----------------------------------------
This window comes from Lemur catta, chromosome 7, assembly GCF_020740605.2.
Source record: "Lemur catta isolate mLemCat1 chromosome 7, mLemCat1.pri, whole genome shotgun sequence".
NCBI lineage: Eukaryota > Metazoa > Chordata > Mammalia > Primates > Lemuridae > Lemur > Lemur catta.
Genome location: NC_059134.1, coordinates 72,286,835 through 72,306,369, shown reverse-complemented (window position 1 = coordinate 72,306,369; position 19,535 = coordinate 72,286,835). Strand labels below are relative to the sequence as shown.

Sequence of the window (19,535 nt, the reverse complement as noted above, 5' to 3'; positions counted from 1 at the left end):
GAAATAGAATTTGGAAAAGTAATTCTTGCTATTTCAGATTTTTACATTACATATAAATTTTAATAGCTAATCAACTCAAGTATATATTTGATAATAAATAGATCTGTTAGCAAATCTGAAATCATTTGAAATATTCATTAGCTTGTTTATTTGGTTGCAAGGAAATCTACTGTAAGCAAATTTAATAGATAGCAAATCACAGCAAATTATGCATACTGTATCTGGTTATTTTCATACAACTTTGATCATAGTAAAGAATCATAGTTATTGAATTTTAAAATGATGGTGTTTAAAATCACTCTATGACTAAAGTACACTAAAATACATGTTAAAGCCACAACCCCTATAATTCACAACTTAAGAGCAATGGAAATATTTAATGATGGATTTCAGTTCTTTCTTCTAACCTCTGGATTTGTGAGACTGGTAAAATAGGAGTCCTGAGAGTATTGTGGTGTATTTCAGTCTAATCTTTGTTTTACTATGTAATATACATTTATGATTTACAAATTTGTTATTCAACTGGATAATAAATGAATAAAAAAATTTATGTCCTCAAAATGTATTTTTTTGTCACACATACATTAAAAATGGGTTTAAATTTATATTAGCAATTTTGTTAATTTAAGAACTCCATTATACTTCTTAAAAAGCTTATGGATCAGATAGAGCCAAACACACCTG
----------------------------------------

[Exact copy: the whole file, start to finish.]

This window comes from Lemur catta, chromosome 7, assembly GCF_020740605.2.
Source record: "Lemur catta isolate mLemCat1 chromosome 7, mLemCat1.pri, whole genome shotgun sequence".
NCBI lineage: Eukaryota > Metazoa > Chordata > Mammalia > Primates > Lemuridae > Lemur > Lemur catta.
Genome location: NC_059134.1, coordinates 72,286,835 through 72,306,369, shown reverse-complemented (window position 1 = coordinate 72,306,369; position 19,535 = coordinate 72,286,835). Strand labels below are relative to the sequence as shown.

Sequence of the window (19,535 nt, the reverse complement as noted above, 5' to 3'; positions counted from 1 at the left end):
GAAATAGAATTTGGAAAAGTAATTCTTGCTATTTCAGATTTTTACATTACATATAAATTTTAATAGCTAATCAACTCAAGTATATATTTGATAATAAATAGATCTGTTAGCAAATCTGAAATCATTTGAAATATTCATTAGCTTGTTTATTTGGTTGCAAGGAAATCTACTGTAAGCAAATTTAATAGATAGCAAATCACAGCAAATTATGCATACTGTATCTGGTTATTTTCATACAACTTTGATCATAGTAAAGAATCATAGTTATTGAATTTTAAAATGATGGTGTTTAAAATCACTCTATGACTAAAGTACACTAAAATACATGTTAAAGCCACAACCCCTATAATTCACAACTTAAGAGCAATGGAAATATTTAATGATGGATTTCAGTTCTTTCTTCTAACCTCTGGATTTGTGAGACTGGTAAAATAGGAGTCCTGAGAGTATTGTGGTGTATTTCAGTCTAATCTTTGTTTTACTATGTAATATACATTTATGATTTACAAATTTGTTATTCAACTGGATAATAAATGAATAAAAAAATTTATGTCCTCAAAATGTATTTTTTTGTCACACATACATTAAAAATGGGTTTAAATTTATATTAGCAATTTTGTTAATTTAAGAACTCCATTATACTTCTTAAAAAGCTTATGGATCAGATAGAGCCAAACACACCTG